Tate Modern privacy row residents dealt legal blow

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Media captionIn 2016, residents of Neo Bankside were being watched "every day" by Tate Modern visitors

Flat owners overlooked by Tate Modern visitors on a viewing platform have been dealt a legal blow in a row over their privacy.

Residents of Neo Bankside want to stop "hundreds of thousands of visitors" watching them from the platform.

But the Court of Appeal has dismissed their claim to privacy saying they should "lower their solar blinds".

The hearing came after an injunction last February required the Tate to stop its visitors observing their flats.

When the four residents brought the original injunction against the gallery it would have meant the gallery needed to prevent the public observing the flats by "cordoning off" parts of the platform or "erecting screening".

But at the latest hearing, the gallery argued the platform provided "a unique, free, 360-degree view of London", and residents could simply "draw the blinds" instead.

Image copyright Geograph/Robin Webster
Image caption Owners of the flats said they had no privacy when their blinds were open

Agreeing, Mr Justice Mann suggested residents "lower their solar blinds" or "install privacy film (or) net curtains".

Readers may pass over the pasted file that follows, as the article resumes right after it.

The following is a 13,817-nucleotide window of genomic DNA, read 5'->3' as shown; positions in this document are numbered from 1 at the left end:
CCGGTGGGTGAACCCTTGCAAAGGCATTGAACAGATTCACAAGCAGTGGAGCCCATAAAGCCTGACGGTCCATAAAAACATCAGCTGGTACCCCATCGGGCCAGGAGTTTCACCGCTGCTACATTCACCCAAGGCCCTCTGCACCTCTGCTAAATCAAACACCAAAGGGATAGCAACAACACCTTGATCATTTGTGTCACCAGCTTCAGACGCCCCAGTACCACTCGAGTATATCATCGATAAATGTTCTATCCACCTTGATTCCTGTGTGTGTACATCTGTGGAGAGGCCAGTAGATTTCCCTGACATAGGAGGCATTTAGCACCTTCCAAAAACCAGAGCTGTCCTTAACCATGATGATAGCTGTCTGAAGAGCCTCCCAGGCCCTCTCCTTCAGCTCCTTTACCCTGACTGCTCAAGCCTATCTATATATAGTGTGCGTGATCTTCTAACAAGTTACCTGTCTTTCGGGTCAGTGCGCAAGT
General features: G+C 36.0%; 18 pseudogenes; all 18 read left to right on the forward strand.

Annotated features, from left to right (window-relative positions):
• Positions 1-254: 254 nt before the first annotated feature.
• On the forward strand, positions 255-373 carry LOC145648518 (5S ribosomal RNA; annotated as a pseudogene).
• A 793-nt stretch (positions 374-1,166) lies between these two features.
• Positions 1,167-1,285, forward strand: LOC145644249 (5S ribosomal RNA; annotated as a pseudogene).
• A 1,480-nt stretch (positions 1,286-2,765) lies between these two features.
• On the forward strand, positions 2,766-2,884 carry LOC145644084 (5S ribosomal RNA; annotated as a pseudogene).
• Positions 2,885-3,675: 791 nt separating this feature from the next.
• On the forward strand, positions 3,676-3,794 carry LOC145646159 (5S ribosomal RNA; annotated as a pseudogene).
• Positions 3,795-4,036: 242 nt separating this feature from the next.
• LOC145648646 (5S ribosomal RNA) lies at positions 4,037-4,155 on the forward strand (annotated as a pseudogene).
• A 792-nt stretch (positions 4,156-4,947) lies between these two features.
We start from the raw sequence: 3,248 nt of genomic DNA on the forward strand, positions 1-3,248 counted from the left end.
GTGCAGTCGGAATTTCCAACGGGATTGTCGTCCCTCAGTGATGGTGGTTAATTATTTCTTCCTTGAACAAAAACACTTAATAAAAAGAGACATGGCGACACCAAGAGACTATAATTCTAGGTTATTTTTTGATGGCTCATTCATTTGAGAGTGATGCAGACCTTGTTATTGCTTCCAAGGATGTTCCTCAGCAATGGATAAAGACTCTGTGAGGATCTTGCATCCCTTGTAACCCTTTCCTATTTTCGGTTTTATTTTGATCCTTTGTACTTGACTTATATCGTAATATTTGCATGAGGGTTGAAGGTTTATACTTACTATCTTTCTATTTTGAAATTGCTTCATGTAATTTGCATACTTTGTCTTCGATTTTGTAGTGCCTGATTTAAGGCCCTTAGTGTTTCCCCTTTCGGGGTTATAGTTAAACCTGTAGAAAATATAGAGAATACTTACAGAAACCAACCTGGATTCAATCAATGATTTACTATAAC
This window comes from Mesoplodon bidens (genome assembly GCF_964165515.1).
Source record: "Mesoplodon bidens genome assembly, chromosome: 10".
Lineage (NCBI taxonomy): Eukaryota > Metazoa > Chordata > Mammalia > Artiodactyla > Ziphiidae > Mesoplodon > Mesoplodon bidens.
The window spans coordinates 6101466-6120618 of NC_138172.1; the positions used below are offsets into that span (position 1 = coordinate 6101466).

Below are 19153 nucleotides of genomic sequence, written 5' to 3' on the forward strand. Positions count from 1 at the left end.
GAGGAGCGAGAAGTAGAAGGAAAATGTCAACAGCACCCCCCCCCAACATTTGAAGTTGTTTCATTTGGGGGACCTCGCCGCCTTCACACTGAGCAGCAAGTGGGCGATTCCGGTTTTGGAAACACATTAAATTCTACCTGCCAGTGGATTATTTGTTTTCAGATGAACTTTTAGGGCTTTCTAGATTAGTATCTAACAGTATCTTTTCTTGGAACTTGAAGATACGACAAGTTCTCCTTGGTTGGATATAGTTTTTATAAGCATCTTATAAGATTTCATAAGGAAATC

Master of the Rolls Sir Terence Etherton added: "The court has dismissed the appeal on the basis that overlooking does not fall within the tort of nuisance."

In a witness statement for a previous hearing Lindsay Urquhart, one of the claimants, said: "I feel as though my life revolves around the viewing platform's opening hours."

Another claimant, Ian McFadyen said: "When our blinds are open and the viewing platform is in use, we are more or less constantly watched, waved at, photographed and filmed by people on the viewing platform."

'Very disappointed'

In a statement after the ruling, Natasha Rees, said her clients were considering a further application to the Supreme Court.

"The leaseholders are obviously very disappointed with the outcome of the appeal", she added, given that the High Court had previously supported they were overlooked.

The court found there are already other laws which bear on privacy.

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